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Three golden rules for successful change management

Business Processes 22 Apr . min read

This year we welcomed Jen McKay, our new Client Services Director. Jen has over 15 years experience in top level corporate management consulting and programme management and specialises in complex change management services. Here Jen provides her three golden rules to successful change management.

Communicate early and often

Informing all staff that change is coming, ensures that when the date arrives, employees can be ready for it. Without sound information on why the change is occurring, and what the impact will be, a fearful culture can begin to cultivate, which can be distracting for the organisation. Employees want to know how they will be impacted, whether their position is safe, and that the change will be beneficial to their organisation. Successful change management does not start from when the change occurs, it starts much, much earlier during the early planning phase.

And remember, we humans hear what we want to hear. This means that communicating changes that are coming needs to be both regular and repetitive. This avoids the risk of the “oh but I didn’t know!” type reaction.

Make it personal

And relevant. Without creating personalised plans for employees affected by change, there is no way they can prepare for it. A common scenario for change managers is the transition from manual processes into greater use of technology and automation. In this case, the change occurring for the employee is not an absence of task - but learning how to integrate the new technology.

Specific outlines of what processes will be different, and where they will occur, is a crucial step in managing even the smallest of organisational changes. Ensuring staff affected by the change have been trained on the new processes or technology and importantly, where to go to help should they need it, is crucial to a successful implementation.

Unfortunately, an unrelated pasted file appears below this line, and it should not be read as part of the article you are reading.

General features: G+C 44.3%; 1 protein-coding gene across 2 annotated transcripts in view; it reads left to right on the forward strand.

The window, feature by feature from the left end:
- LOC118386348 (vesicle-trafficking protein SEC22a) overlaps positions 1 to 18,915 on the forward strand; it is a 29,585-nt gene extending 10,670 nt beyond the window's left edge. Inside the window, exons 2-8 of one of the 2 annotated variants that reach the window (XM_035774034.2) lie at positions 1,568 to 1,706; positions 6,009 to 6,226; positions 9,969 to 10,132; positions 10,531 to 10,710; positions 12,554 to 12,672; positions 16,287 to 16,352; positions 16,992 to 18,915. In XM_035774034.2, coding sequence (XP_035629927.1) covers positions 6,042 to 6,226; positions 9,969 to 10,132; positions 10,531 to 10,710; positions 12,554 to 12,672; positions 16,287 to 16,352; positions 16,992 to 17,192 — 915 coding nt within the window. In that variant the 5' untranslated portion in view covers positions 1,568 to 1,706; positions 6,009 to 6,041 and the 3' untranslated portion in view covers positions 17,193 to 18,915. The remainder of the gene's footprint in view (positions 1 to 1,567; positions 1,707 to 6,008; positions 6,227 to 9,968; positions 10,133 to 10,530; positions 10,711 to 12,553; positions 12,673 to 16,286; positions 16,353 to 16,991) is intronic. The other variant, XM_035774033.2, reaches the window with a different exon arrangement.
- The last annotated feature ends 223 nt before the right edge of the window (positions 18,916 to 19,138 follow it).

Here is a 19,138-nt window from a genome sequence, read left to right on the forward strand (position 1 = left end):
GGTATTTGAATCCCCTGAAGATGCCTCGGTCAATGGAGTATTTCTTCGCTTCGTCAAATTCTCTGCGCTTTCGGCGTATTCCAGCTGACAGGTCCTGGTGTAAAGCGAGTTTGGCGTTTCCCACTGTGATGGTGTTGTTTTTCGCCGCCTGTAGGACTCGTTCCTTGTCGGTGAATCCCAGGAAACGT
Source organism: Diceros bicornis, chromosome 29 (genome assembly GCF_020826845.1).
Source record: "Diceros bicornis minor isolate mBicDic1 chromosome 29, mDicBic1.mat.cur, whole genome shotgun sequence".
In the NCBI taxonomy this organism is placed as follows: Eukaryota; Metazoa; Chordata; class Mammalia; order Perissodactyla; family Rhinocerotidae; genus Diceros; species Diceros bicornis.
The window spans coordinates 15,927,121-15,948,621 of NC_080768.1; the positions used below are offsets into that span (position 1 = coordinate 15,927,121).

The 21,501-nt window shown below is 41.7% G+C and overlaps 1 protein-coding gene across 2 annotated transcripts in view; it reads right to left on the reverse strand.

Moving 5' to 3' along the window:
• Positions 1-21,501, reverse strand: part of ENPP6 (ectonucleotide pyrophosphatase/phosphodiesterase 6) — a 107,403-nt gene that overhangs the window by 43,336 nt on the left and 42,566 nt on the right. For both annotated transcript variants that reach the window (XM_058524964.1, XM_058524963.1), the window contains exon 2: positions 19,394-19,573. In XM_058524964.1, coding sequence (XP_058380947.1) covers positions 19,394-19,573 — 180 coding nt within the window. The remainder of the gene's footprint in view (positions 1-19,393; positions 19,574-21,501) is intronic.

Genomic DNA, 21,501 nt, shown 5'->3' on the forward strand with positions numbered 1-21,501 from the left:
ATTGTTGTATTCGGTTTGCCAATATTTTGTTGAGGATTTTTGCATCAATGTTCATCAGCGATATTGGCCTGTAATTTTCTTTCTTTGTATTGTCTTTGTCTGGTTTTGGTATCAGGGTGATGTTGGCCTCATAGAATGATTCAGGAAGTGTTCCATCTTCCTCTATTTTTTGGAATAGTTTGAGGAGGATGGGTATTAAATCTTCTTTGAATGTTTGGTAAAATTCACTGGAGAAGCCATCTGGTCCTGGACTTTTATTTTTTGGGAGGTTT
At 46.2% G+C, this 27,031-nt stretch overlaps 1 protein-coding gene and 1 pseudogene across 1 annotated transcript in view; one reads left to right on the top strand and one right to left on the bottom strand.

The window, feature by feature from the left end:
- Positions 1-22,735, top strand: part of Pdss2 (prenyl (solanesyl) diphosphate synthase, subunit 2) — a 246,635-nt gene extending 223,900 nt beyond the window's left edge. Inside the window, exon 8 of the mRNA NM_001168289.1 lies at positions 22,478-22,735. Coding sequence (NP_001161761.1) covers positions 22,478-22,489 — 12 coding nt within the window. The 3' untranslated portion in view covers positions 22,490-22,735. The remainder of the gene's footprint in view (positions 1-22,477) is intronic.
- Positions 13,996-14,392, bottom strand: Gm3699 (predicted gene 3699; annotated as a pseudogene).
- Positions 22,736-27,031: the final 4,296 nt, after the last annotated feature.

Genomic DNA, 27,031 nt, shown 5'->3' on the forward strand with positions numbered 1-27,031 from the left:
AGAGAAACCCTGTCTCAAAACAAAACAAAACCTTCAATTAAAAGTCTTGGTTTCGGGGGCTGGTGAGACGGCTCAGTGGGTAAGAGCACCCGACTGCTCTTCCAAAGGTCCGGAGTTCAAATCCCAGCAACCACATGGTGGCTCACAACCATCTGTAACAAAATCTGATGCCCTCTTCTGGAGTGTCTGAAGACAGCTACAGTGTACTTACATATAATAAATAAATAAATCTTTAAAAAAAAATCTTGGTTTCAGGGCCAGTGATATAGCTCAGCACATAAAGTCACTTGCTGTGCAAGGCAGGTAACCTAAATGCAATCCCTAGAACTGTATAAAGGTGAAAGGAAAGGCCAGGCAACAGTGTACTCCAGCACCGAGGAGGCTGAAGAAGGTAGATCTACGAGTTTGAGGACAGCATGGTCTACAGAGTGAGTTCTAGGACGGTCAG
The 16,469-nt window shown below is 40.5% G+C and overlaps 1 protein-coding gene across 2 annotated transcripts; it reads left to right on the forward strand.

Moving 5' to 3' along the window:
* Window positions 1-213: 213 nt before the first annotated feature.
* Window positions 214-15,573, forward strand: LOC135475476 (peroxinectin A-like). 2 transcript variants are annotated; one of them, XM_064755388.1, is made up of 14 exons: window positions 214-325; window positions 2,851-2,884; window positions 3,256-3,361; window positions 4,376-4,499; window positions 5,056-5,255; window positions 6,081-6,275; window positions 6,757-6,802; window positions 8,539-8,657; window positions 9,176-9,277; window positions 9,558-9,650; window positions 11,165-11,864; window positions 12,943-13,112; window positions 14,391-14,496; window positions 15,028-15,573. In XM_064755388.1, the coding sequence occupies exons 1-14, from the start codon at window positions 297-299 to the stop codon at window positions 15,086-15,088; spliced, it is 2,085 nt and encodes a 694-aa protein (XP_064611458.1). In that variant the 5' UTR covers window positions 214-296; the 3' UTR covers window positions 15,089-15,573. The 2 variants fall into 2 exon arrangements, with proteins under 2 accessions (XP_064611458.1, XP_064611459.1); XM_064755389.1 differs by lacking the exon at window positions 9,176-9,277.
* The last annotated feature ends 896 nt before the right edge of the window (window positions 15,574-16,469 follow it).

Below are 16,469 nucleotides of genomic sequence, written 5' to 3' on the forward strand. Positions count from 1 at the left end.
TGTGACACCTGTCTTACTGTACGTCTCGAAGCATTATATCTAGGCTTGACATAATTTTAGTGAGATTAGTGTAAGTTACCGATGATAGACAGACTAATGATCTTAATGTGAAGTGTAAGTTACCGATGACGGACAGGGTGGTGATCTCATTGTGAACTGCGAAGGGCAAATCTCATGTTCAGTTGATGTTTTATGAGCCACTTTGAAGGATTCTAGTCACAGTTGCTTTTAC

And let’s not forget customers need change management too. With the introduction of supermarket self checkouts, customers have been ‘trained’ on how to use the new technology. Change will potentially affect each stakeholder in an organisation in different ways, so being able to clearly communicate what this will look like, is where the real success lies.

Data is your friend

A common belief is that communications is at the core of successful change management. And indeed it is critical, but it’s only one part of the machine.

The reality is, the core of successful change management is data. In the traditional sense, data is everything from a company's financial information, IP and employee records, but it’s also understanding the way information travels within an organisation. Prior to an organisational change, both types of data must be understood. In the common case of shifting from a server to the cloud, recognising exactly how your data is stored, and how will it differ when undergoing change, is paramount to a smooth transition.

On an interpersonal level, knowing and understanding the exchange of data throughout a company is the make or break of change. For 20 employees, what appears to be a minor shift in process, may also affect the 500 employees reporting to them - and those 500 employees may be customer facing.

Understanding the way information travels is key to ensuring all stakeholders, especially customers, can undergo changes seamlessly.